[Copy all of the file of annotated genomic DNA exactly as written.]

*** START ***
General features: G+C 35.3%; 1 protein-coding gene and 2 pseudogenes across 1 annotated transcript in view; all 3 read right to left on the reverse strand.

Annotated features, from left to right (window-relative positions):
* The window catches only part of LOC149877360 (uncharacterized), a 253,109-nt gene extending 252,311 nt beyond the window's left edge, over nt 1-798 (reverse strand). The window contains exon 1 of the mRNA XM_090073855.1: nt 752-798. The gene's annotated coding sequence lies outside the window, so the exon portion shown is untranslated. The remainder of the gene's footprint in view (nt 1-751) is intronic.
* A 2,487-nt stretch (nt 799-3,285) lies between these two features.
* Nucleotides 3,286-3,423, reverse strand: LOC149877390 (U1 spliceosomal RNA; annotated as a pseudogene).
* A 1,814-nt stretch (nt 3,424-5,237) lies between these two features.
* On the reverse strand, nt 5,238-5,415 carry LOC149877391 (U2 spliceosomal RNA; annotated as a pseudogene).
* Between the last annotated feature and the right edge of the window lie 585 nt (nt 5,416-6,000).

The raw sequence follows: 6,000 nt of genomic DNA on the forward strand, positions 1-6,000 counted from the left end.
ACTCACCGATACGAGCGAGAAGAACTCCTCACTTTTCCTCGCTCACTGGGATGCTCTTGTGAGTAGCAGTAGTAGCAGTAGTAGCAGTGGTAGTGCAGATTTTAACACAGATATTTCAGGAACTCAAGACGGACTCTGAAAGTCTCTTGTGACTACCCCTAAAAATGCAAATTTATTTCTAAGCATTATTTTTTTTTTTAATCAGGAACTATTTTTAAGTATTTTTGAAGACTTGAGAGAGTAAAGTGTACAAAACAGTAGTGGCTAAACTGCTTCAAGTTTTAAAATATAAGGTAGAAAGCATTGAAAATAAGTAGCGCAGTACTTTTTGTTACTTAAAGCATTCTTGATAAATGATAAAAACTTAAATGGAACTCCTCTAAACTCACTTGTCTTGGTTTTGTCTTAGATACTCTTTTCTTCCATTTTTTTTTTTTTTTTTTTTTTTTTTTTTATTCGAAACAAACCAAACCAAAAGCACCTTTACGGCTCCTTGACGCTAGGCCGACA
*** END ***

General features: G+C 35.3%; 1 protein-coding gene and 2 pseudogenes across 1 annotated transcript in view; all 3 read right to left on the reverse strand.

Annotated features, from left to right (window-relative positions):
* The window catches only part of LOC149877360 (uncharacterized), a 253,109-nt gene extending 252,311 nt beyond the window's left edge, over nt 1-798 (reverse strand). The window contains exon 1 of the mRNA XM_090073855.1: nt 752-798. The gene's annotated coding sequence lies outside the window, so the exon portion shown is untranslated. The remainder of the gene's footprint in view (nt 1-751) is intronic.
* A 2,487-nt stretch (nt 799-3,285) lies between these two features.
* Nucleotides 3,286-3,423, reverse strand: LOC149877390 (U1 spliceosomal RNA; annotated as a pseudogene).
* A 1,814-nt stretch (nt 3,424-5,237) lies between these two features.
* On the reverse strand, nt 5,238-5,415 carry LOC149877391 (U2 spliceosomal RNA; annotated as a pseudogene).
* Between the last annotated feature and the right edge of the window lie 585 nt (nt 5,416-6,000).

The raw sequence follows: 6,000 nt of genomic DNA on the forward strand, positions 1-6,000 counted from the left end.
ACTCACCGATACGAGCGAGAAGAACTCCTCACTTTTCCTCGCTCACTGGGATGCTCTTGTGAGTAGCAGTAGTAGCAGTAGTAGCAGTGGTAGTGCAGATTTTAACACAGATATTTCAGGAACTCAAGACGGACTCTGAAAGTCTCTTGTGACTACCCCTAAAAATGCAAATTTATTTCTAAGCATTATTTTTTTTTTTAATCAGGAACTATTTTTAAGTATTTTTGAAGACTTGAGAGAGTAAAGTGTACAAAACAGTAGTGGCTAAACTGCTTCAAGTTTTAAAATATAAGGTAGAAAGCATTGAAAATAAGTAGCGCAGTACTTTTTGTTACTTAAAGCATTCTTGATAAATGATAAAAACTTAAATGGAACTCCTCTAAACTCACTTGTCTTGGTTTTGTCTTAGATACTCTTTTCTTCCATTTTTTTTTTTTTTTTTTTTTTTTTTTTTATTCGAAACAAACCAAACCAAAAGCACCTTTACGGCTCCTTGACGCTAGGCCGACA